tens machine

Merlyn909
Merlyn909 Member Posts: 12
I am thinking of buying myself a tens machine to try to relieve the pain in my arthritic hip.Do these machines really help?

Comments

  • hileena111
    hileena111 Member Posts: 7,099
    edited 30. Nov -1, 00:00
    Hi
    You have a few replys on your other post in LWA

    Love
    Hileena
  • helpline_team
    helpline_team Posts: 2,251
    edited 30. Nov -1, 00:00
    Hello Merlyn909,
    Thank you for the four forum postings. I’ll address these individually:
    • We are not medically qualified. Ibugel is a gel whose active ingredient is ibuprofen, a non-steroidal anti-inflammatory drug (NSAID). The quantity and strength of ibuprofen supplied in the container will determine whether it is only available on prescription. Your local pharmacist can confirm if it is prescription only;
    • If the medication you are taking is not working or makes you ‘queezy’ speak to your GP. Although pain killers can help it is equally important to exercise those joints. Exercise can strengthen the muscles and tendons that support your joints and keep your joints moving and flexible. If you are new to exercise it is important to build up gradually and to listen to your body. As a general rule, if you still feel pain after two hours of completing the activity, it probably means you have done too much, and to seek advice from your doctor or physiotherapist to ensure it is safe for you. I am including a link for Arthritis Care booklets: http://www.arthritiscare.org.uk/PublicationsandResources/Listedbytype/Booklets. You may find our booklets on coping with pain and exercise useful. I am also including a link to the Arthritis Research website for exercises to manage pain for specific parts of the body where you can download exercises for the neck and shoulder: http://www.arthritisresearchuk.org/arthritis-information/exercises-to-manage-pain.aspx. Your doctor, or physiotherapist, can advise on exercise safety. A physiotherapist can advise on which exercises are specifically beneficial to you. You can get a referral to a physiotherapist from your GP.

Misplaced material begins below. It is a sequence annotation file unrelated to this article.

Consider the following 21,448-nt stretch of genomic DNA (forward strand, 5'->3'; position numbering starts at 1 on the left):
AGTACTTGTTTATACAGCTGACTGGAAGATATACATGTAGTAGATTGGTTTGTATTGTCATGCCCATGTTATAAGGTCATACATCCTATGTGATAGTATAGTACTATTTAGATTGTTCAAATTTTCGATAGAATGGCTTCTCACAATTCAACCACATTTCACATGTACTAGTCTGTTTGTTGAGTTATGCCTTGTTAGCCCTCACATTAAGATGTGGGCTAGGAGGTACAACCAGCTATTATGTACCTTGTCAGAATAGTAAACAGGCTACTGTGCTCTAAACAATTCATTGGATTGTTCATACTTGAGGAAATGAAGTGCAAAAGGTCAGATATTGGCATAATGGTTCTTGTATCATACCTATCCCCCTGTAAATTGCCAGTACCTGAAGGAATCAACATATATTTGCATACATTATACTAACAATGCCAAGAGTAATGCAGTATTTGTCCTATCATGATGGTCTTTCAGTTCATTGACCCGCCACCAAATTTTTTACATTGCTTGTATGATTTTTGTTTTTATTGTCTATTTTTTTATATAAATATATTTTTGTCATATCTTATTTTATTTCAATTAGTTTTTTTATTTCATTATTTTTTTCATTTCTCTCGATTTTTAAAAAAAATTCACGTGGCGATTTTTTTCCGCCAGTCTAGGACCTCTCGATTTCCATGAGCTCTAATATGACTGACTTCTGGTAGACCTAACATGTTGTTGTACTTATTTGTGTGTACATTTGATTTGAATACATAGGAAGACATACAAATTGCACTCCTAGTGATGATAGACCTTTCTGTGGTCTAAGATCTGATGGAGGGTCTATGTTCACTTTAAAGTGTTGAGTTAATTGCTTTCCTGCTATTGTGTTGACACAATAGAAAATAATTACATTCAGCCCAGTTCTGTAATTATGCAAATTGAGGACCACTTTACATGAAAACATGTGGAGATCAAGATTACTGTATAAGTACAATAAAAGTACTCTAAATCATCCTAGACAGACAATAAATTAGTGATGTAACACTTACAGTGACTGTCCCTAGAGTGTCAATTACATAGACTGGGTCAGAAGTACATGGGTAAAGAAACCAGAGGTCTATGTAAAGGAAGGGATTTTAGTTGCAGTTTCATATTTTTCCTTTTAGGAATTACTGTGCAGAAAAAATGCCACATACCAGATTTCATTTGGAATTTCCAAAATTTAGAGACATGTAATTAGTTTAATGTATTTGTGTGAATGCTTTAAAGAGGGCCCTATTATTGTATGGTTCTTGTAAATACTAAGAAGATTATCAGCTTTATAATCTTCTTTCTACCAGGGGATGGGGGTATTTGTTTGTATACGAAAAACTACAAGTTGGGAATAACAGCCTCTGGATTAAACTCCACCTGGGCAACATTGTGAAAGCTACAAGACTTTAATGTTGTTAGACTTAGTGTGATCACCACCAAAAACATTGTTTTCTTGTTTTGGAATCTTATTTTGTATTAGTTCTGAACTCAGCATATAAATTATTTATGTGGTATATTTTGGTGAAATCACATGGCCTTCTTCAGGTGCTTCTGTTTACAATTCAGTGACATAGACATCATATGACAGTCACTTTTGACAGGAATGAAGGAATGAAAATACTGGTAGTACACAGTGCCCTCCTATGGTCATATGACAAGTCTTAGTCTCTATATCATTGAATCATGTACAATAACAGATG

• Local steroid injections can give temporary pain relief for some people. How much relief and for how long seems to vary from person to person. For some people it works very well and can last for months, whilst for others it is minor relief or does not work at all.
    • TENS (transcutaneous electrical nerve stimulation) works by blocking or suppressing pain messages going to your brain. TENS machines can work well for some people. It is better to try before you buy to check whether it will work for you. A physiotherapist may be able to help. I am also including a link to Athritis Care factsheets, where you can download our factsheet on TENS machine for more information: http://www.arthritiscare.org.uk/PublicationsandResources/Listedbytype/Factsheets#cK45

    If you would like to talk anything through, informally and in confidence, please give us a call on our Helplines (Monday-Friday 10am-4pm).

    Kind regards,

    Ümral